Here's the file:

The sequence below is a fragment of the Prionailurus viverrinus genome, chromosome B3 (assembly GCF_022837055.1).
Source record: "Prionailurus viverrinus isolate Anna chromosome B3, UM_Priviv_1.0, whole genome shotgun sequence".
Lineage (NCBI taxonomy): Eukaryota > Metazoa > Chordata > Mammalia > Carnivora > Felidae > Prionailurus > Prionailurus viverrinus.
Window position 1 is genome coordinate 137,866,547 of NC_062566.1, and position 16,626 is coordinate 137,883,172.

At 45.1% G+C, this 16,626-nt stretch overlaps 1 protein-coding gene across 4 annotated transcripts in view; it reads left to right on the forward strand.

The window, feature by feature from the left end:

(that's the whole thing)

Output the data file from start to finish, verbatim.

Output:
The sequence below is a fragment of the Prionailurus viverrinus genome, chromosome B3 (assembly GCF_022837055.1).
Source record: "Prionailurus viverrinus isolate Anna chromosome B3, UM_Priviv_1.0, whole genome shotgun sequence".
Lineage (NCBI taxonomy): Eukaryota > Metazoa > Chordata > Mammalia > Carnivora > Felidae > Prionailurus > Prionailurus viverrinus.
Window position 1 is genome coordinate 137,866,547 of NC_062566.1, and position 16,626 is coordinate 137,883,172.

At 45.1% G+C, this 16,626-nt stretch overlaps 1 protein-coding gene across 4 annotated transcripts in view; it reads left to right on the forward strand.

The window, feature by feature from the left end: